- The Washington Times - Friday, February 7, 2003

NEW YORK The chief U.N. weapons inspectors, a day after Secretary of State Colin L. Powell's presentation to the Security Council, told Iraq yesterday to expect a negative report next week unless there is a "drastic" improvement in its cooperation.
Such a report could be crucial in persuading council members to accept a second U.N. resolution whose wording is now being considered declaring Baghdad in material breach of its obligations and perhaps authorizing military action.
"Iraq is not cooperating fully. They need to show drastic change in terms of cooperation," said International Atomic Energy Agency head Mohamed ElBaradei during a London stopover on the way to Iraq.
"Our mission in Baghdad this weekend is crucial," he said of meetings that will include Hans Blix, chief of the U.N. Monitoring, Verification and Inspection Commission, also known as UNMOVIC. "We hope we will secure full, 100-percent cooperation on the part of Iraq."
Mr. Blix made a similar appeal for Iraqi cooperation.
"We hope at this late hour they will come to a positive response. If they do not, our reports next Friday will not be what we would like them to be," he said.
Hours later, an Iraqi arms expert for the first time submitted to a private interview with weapons inspectors, addressing a key complaint of Mr. Blix. A U.N. official said the interview with a biologist lasted more than 3 hours.
President Bush maintained the heat on Baghdad yesterday, pledging yet again to see Iraq rid of its weapons of mass destruction, with or without a new Security Council resolution.
"The United States would welcome and support a new resolution which makes clear that the Security Council stands behind its previous demands," Mr. Bush said.
"Yet resolutions mean little without resolve. And the United States, along with a growing coalition of nations, is resolved to take whatever action is necessary to defend ourselves and disarm the Iraqi regime."
The United States says the council's Nov. 8 resolution provides all the international approval needed for military action if Iraq does not cooperate with inspectors.
But many allies in Europe and the Middle East have said they will not join a military coalition that does not have the council's explicit authorization.
Britain, the closest U.S. ally on the council, has begun to draft a resolution that would declare Iraq in "further material breach" and may impose a final deadline for Iraq's compliance with its previous commitments.
British Ambassador Jeremy Greenstock said late on Wednesday that he wasn't worried about a veto from Russia, China or France permanent Security Council members who either oppose military action or feel it should be a last resort.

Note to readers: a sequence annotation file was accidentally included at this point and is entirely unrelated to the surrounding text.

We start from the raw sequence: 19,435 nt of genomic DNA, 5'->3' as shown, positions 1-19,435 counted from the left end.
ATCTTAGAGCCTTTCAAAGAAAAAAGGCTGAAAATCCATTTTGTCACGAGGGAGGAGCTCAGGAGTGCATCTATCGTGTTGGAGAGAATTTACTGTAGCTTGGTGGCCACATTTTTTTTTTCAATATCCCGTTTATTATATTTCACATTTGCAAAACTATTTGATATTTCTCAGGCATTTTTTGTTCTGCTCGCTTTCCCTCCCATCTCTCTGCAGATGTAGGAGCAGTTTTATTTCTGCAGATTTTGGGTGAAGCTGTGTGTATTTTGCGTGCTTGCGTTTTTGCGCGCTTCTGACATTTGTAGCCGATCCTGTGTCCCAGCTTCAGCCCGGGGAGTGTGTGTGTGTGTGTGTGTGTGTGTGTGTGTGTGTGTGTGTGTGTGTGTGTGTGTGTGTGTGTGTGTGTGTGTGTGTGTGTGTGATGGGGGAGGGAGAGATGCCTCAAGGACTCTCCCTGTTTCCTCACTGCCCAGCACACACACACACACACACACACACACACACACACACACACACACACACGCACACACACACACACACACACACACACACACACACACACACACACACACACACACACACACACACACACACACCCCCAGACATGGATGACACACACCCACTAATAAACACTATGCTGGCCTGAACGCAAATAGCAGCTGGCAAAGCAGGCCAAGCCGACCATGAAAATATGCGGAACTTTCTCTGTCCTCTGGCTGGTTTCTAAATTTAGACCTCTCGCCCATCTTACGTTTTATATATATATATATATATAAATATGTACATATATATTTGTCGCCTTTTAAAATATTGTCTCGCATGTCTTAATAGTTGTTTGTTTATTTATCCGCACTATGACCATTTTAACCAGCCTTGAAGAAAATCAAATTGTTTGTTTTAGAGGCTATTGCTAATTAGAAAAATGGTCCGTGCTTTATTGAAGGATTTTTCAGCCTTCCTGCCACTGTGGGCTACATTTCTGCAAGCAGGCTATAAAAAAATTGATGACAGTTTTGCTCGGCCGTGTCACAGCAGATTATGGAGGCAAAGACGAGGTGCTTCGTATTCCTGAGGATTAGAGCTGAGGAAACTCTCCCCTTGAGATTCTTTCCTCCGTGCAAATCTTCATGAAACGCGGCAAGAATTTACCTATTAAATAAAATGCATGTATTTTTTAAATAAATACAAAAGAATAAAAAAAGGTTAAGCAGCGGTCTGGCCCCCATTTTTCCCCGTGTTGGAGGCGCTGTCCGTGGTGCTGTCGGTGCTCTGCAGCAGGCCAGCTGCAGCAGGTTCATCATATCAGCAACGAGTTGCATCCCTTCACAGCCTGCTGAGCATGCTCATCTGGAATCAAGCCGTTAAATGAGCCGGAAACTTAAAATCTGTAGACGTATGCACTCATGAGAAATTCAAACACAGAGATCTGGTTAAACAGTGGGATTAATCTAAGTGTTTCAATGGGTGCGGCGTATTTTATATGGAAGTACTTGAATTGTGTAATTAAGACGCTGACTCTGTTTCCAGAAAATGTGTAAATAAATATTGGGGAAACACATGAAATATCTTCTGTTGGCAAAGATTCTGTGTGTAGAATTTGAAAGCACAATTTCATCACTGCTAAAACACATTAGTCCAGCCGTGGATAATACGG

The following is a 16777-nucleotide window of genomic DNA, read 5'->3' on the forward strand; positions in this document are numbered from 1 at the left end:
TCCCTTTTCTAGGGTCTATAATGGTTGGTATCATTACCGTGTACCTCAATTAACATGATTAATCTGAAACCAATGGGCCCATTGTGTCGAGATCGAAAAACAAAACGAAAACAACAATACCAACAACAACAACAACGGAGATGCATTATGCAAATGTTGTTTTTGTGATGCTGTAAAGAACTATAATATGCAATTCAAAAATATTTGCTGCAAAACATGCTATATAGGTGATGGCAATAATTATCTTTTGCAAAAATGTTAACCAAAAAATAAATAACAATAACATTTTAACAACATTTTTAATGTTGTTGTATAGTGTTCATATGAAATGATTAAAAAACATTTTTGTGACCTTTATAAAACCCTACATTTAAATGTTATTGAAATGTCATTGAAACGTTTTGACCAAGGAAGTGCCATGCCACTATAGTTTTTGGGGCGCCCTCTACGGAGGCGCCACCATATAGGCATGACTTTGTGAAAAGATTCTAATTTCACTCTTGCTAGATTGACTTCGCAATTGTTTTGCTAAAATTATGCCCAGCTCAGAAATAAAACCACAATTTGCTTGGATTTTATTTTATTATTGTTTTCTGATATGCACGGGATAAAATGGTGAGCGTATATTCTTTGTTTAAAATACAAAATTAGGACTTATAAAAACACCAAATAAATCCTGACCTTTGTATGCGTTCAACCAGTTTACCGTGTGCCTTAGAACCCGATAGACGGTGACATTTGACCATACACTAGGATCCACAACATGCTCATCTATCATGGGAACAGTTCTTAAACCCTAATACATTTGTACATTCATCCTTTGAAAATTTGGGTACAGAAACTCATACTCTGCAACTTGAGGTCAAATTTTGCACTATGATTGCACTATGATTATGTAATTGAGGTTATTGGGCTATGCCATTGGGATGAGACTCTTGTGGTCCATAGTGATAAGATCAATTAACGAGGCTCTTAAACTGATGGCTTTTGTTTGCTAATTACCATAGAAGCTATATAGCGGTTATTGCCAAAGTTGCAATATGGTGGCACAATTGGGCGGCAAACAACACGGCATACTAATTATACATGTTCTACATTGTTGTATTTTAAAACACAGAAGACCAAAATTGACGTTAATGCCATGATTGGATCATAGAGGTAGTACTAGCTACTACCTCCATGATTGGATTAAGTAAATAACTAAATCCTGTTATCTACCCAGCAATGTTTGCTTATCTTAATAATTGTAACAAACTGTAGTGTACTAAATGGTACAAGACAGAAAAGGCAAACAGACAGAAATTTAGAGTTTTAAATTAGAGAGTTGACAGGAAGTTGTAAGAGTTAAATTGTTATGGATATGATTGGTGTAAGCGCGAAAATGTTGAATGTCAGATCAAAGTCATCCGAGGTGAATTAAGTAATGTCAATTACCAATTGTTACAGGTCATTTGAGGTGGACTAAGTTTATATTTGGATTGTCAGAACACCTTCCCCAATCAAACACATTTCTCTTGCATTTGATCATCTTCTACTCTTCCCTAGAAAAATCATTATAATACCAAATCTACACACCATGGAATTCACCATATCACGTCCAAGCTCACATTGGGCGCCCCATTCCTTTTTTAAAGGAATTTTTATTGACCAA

"I will take a risk. I do not think anybody is actually going to veto this time around out of the permanent members," he said on PBS' "The Charlie Rose Show."
Diplomats said yesterday that any deadline contained in a second resolution would be probably less than two weeks.
Mr. Powell, who on Wednesday offered the administration's most detailed analysis of Iraq's violations, said yesterday that a second resolution, while unnecessary in the U.S. view, would provide useful political cover for allies.
"Many members of the council would not only welcome it, but some of them would say we require one for participation in whatever might come, or to provide authority," he said. "We understand the traction of having a second resolution, and we'd welcome it, and we'll work toward one, if that's what comes to pass."
The draft probably would be circulated shortly after Mr. ElBaradei and Mr. Blix next report to the council, on Feb. 14.
The key to any second resolution remains the threat of a veto by France, which is still unconvinced of the need for war after Mr. Powell's address Wednesday.
"We refuse to think that war is inevitable," French President Jacques Chirac was quoted as saying. And the French ambassador to the United Nations, Jean-Marc de La Sabliere, repeated yesterday that "the time has not come" for a second resolution.
Germany, which holds the rotating chairmanship of the Security Council this month, backed France but was irked by a comment late Wednesday from Defense Secretary Donald H. Rumsfeld, who lumped it together with Cuba and Libya as opponents of military action.
German Foreign Minister Joschka Fischer played down the remark during a visit to Rome, saying, "I didn't get the impression [in New York] that this is the position of the American government."
Mexico and South Africa which represent a large group of nonaligned nations are pushing for an open meeting on Iraq before Feb. 14, diplomats told the Associated Press, to allow for a public forum for dozens of countries that oppose war with Iraq.

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